The second advantage of intelligence has a much more shocking example: that of Story 8, Day 1. In this tale, the “upright and virtuous wife” of a man named Bornet learns that her husband and his friend are sharing a plot to sleep with her maid-servant. Rather than simply prevent this from happening, the wife substitutes herself for the servant, “not in the manner of a wife, but after the fashion of a frightened maid. This she did so well that her husband suspected nothing.”6 When the friend’s turn comes, he takes her ring as a keepsake, and the ring alerts the husband to the deception. The cuckoldry is considered just recompense for his wrongs, while the (adulterous!) wife is still considered virtuous enough to give her husband a lofty lecture on marital faithfulness. Here, the wife’s cleverness gives her astonishing power over her husband, and because she uses it to avenge his straying eye, it renders her own actions blameless. Surely, without the supplementary virtue of intelligence, this wife would not have any virtue left at all according to the standards of the time. Intelligence may not yet be enough of a virtue to create a virtuous woman in the world of the Heptameron, but like a virtue it already covers a multitude of sins.

The fact that these tales and those like them are intermixed with less pro-woman stories of vulgar or stupid women does not render them any less of a defense of women’s virtue and intelligence; rather, it is only a consequence of Mme. de Navarre’s intention to create a wholly realistic environment. In order to depict the diverse group of storytellers recounting their various views on “the ill-turns which have been done by Women to Men and by Men to Women,” she had to give both sides equal voice, as would only be natural in a two-sided exchange. The presence of the stories praising intelligence in women remains significant and a mark of progress.

But although these heroines’ intelligence is undoubtedly a benefit to them and an estimable attribute of their characters, it does not afford them the full dignity of a true virtue. It enables escape by deception and revenge by trickery; it serves as a plot device; it provides humor. It is wit or cleverness, rather than wisdom or genius; and unlike chastity, it is not sacred or worth dying for. Intelligence as a genuine virtue would have to wait for later works of the querelle des femmes.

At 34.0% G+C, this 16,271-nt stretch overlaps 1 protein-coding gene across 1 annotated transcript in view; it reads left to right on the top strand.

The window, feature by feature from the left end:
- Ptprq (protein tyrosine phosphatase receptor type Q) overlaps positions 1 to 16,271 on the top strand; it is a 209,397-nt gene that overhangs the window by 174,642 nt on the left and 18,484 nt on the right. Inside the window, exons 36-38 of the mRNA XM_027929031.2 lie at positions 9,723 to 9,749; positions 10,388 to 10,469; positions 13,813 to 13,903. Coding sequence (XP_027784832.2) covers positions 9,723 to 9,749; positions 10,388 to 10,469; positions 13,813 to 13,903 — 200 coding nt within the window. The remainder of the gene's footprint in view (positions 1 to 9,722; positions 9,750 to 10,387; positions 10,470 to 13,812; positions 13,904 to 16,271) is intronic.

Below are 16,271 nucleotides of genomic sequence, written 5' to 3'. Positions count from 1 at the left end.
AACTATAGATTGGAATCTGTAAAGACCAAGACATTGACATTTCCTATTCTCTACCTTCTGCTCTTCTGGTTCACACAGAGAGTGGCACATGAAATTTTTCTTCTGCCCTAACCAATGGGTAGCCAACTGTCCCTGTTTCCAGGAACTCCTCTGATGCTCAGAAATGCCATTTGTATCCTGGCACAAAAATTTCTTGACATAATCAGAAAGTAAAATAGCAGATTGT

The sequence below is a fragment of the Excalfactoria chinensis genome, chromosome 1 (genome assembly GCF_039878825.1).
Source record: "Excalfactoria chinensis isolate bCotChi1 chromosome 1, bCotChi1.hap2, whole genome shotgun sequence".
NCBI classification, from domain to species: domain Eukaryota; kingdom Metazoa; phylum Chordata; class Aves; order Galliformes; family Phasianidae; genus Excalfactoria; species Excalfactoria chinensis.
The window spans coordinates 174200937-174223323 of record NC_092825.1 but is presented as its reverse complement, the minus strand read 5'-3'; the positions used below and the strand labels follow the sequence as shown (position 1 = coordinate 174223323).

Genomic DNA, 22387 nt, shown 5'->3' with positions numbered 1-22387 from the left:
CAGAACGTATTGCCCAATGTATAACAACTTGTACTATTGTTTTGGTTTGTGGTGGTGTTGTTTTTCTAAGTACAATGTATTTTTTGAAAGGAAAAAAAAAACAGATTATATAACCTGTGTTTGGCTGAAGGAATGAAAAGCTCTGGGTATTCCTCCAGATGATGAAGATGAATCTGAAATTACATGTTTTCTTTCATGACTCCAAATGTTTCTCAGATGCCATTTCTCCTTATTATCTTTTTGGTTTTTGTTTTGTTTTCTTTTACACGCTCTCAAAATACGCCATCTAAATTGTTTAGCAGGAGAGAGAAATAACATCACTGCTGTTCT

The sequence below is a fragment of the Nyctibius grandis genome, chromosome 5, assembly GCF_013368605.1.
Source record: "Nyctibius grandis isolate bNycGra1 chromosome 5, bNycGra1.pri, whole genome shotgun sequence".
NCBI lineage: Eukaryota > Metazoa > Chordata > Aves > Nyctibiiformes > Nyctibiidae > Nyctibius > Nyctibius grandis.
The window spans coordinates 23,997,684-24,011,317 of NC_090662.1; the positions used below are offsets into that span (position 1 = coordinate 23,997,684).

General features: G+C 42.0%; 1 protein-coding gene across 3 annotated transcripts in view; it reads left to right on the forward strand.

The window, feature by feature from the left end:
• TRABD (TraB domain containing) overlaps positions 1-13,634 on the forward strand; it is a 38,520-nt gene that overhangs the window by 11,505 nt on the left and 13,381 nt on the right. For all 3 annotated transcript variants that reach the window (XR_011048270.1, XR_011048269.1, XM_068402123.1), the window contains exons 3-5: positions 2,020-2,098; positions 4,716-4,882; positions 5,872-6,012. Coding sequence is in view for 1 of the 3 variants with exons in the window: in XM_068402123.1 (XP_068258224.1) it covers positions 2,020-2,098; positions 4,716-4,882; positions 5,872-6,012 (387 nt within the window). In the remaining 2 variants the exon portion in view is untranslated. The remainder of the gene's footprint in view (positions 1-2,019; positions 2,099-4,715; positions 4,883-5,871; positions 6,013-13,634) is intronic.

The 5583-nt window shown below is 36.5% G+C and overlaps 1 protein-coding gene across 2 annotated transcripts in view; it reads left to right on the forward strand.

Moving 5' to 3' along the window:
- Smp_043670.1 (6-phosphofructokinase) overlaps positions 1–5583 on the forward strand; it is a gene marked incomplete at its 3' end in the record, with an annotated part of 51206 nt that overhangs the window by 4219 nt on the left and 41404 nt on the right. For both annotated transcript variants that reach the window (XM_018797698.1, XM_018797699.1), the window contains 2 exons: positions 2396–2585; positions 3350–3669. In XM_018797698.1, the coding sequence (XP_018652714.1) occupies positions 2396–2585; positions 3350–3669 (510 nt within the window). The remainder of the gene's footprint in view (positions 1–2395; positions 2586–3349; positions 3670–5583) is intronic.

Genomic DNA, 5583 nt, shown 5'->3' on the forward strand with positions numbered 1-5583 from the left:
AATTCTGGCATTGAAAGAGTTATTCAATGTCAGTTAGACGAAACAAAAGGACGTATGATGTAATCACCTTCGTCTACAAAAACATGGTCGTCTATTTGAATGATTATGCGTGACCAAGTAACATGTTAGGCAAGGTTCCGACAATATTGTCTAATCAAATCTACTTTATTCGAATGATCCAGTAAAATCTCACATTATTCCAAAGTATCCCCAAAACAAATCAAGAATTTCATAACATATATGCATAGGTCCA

Wisdom: Giulia Bigolina's Urania

Giulia Bigolina’s 1555 romance Urania has a different approach to intelligence as a virtue for women. Urania, the chaste and virtuous protagonist, is frequently referred to as having intelligence as one of her many virtues: “Aside from being properly learned in the vernacular and having the Muses for friends both in prose and poetry, she was adorned with such a noble soul that rather than seeing a single vice come out of such a beautiful soul she would have chosen to die a thousand deaths.”7 But Urania’s style of intellect is very different from that of the Heptameron heroines; she prefers cerebral argument and direct address to clever trickery. After her lover, Fabio, betrays her for a more beautiful woman, she writes him a letter saying, “Reasoning with you as a man of virtue and not of the vulgar herd…I say that you should be pleased incomparably more with the beauty of my soul than with the beauty of any woman less virtuous than me. The evidence for my saying this will be made manifest to you by a subtle argument.”8 Over the next few pages, she explains to him that the eyes are but one way that a lover takes pleasure in his beloved, and that the poems, letters, songs, and conversations that have passed between them should have revealed to him manifold additional beauties unique to Urania’s “beautiful soul”. These beauties can be pondered and enjoyed with accuracy even in the absence of the original, unlike the memory of image which tends to distort in absence and then disappoint in presence. Urania’s argument is full of logic, associated with men; but it retains a distinct feminine tone according to the ideas of its time because of its tender style and its constant appeals to her virtue (chastity) and faithfulness as supreme merits.